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4 Essential Cybersecurity Tips To Implement When Working Remotely

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Here, I will show you the essential cybersecurity tips to implement when working remotely (WFH).

Not only international corporations and large enterprises are victims of cyberattacks. Cybercriminals are increasingly choosing smaller companies that have less advanced security systems and do not employ cybersecurity specialists. As a result, they are an easy target of attacks and feel their effects the most.

Securing computers and network infrastructure or educating employees is not enough. Data security breaches are a big problem, and their effects can be very costly.

Cyber-attacks have increased during the pandemic when many employees work from home without always strictly adhering to security rules. What should they do and what rules to follow?

Fortunately, in addition to an email archiving solution, you can quickly implement a few additional solutions to increase systems security using VPN connections. 

Cybersecurity Tips To Implement When Working Remotely

1. Train Employees on Cybersecurity

Provide your employees with comprehensive information on the topics of cybersecurity and home office and ensure that they are aware of the risk that unintentional negligent actions can endanger the company’s security.

Whenever possible, ensure that company-owned devices are used only for business purposes and only to access company data. Make sure that the latest security patches and updates are activated on the devices you are using.

2. Securely Transfer Data and Protect Documents

Sending your work documents and messages from private e-mail accounts could fall into the wrong hands. Therefore, you must always use the work mailbox. Data confidentiality should also be kept in mind in the case of paper documents.

Cybersecurity Tips To Implement When Working Remotely

If you print company documents at home, remember not to throw them into the trash. The solution is to store them safely at home and shred them when you return to the office. You must pay special attention to information and data security that constitute a trade secret, professional, or official secret.

3. Endpoint Protection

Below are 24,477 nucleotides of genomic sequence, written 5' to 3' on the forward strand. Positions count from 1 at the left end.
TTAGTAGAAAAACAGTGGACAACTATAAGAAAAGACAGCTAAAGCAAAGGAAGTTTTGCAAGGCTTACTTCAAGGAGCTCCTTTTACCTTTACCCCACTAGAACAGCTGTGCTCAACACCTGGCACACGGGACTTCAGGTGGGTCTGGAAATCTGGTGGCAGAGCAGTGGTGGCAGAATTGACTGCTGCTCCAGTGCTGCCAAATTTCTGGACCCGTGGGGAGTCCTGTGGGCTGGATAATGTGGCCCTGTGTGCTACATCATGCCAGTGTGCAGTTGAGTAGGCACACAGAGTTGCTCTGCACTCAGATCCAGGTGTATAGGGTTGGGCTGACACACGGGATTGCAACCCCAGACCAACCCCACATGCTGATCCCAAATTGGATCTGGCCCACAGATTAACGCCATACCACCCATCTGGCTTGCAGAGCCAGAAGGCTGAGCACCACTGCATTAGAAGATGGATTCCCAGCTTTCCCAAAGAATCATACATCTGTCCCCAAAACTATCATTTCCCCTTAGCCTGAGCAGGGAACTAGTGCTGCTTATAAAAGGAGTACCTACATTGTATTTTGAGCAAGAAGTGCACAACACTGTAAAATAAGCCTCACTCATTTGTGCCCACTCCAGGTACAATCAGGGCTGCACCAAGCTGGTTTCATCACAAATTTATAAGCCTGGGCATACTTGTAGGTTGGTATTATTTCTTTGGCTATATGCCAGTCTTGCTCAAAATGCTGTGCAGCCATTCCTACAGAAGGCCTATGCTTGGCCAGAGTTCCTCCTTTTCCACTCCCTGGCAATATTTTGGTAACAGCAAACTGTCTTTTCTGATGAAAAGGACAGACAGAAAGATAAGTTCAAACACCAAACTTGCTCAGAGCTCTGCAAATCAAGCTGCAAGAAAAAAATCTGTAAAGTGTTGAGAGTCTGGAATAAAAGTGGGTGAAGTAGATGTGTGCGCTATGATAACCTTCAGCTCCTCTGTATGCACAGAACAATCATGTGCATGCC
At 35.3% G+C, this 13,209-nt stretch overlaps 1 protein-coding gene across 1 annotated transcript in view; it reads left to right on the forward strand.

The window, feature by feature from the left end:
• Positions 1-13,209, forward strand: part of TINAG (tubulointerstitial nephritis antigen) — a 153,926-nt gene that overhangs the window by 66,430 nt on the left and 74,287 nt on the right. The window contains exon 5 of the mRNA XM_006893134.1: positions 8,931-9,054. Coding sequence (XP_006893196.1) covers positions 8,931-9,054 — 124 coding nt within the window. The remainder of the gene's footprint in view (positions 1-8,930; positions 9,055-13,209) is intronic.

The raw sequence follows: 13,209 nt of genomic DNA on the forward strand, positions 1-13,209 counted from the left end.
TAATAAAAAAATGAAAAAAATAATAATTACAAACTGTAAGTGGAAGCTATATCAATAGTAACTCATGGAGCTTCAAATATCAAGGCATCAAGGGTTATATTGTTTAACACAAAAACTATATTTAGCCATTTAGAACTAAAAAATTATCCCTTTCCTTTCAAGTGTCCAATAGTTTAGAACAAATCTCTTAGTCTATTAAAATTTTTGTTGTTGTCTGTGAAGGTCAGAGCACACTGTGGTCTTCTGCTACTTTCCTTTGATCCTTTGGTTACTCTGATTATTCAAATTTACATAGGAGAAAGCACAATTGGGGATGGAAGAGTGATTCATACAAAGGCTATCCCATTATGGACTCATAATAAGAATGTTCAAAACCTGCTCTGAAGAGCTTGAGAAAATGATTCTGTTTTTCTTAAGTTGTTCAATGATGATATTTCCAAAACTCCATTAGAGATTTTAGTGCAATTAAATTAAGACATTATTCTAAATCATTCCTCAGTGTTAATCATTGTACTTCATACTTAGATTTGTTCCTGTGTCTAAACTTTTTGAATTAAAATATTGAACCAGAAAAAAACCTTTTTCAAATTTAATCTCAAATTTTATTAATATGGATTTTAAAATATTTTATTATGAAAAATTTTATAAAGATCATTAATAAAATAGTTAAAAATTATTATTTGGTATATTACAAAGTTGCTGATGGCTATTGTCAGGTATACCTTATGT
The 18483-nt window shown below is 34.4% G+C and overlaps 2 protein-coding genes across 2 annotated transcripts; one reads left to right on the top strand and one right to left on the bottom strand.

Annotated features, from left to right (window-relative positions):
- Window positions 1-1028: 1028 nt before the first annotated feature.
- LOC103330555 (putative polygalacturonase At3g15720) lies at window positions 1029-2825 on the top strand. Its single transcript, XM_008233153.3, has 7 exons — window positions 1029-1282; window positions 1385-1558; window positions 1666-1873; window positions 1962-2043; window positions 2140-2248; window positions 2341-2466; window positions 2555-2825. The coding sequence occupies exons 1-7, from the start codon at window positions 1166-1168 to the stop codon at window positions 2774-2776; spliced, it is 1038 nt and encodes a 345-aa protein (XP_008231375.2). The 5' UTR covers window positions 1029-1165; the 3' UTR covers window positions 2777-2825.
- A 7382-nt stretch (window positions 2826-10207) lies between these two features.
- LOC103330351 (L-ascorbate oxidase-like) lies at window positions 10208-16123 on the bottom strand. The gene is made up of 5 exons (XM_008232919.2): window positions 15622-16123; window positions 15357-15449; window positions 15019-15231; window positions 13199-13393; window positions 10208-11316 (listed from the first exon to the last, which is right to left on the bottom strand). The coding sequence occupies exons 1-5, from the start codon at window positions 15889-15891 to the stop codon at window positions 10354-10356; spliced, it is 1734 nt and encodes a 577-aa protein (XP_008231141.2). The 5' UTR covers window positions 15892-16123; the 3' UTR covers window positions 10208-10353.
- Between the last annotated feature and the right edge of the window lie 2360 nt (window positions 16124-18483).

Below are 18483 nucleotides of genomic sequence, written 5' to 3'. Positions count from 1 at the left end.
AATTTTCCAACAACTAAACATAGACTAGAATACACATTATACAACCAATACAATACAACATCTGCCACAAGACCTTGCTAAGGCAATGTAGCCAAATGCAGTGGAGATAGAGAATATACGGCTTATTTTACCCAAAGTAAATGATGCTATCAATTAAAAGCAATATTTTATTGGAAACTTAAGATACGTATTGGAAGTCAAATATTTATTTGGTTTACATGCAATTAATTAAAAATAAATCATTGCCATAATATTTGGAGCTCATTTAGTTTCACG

Home networks rarely provide the same degree of protection as a corporate network can provide. In addition to the end devices used by a remote worker, there are probably many other devices with different security levels connected to the system. There are probably other people in the home who use the same network for work, study or play. 

Unfortunately, many remote users are unaware of security threats or how to detect and counter them. Additionally, home users who rely on private hardware rather than a secure business laptop are likely to be using a problematic device because they are running a different operating system than the one used by the company and have applications vulnerable to threats installed.

To make matters even more complicated, remote workers are usually on their own. The company’s helpdesk is often unable to help them remotely, and sending the laptop to the service usually means at least a few days of downtime.

4. Access Control

With the rapid and unplanned transition to remote work, many new remote employees may not access work laptops. This means that there is a high probability that previously unknown and unsecured personal devices of employees will access the corporate network via VPN tunnels.

And if one of these devices becomes infected and then connects to the corporate network, a secure VPN connection will become a channel for propagating malware used by cybercriminals.

Therefore, in addition to securing endpoint devices, mechanisms should be installed in the corporate data center to identify centrally, control, and monitor the activity of all devices accessing the network.

Wrapping Up

So, that’s it, the 4 essential cybersecurity tips to implement when working remotely (WFH). Therefore, you should apply these measures to bolster your work from home ethics and cybersecurity status.

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Daniel Segun
Daniel Segunhttp://www.techsegun.com/
Daniel Segun is the Founder and CEO of SecureBlitz Cybersecurity Media, with a background in Computer Science and Digital Marketing. When not writing, he's probably busy designing graphics or developing websites.


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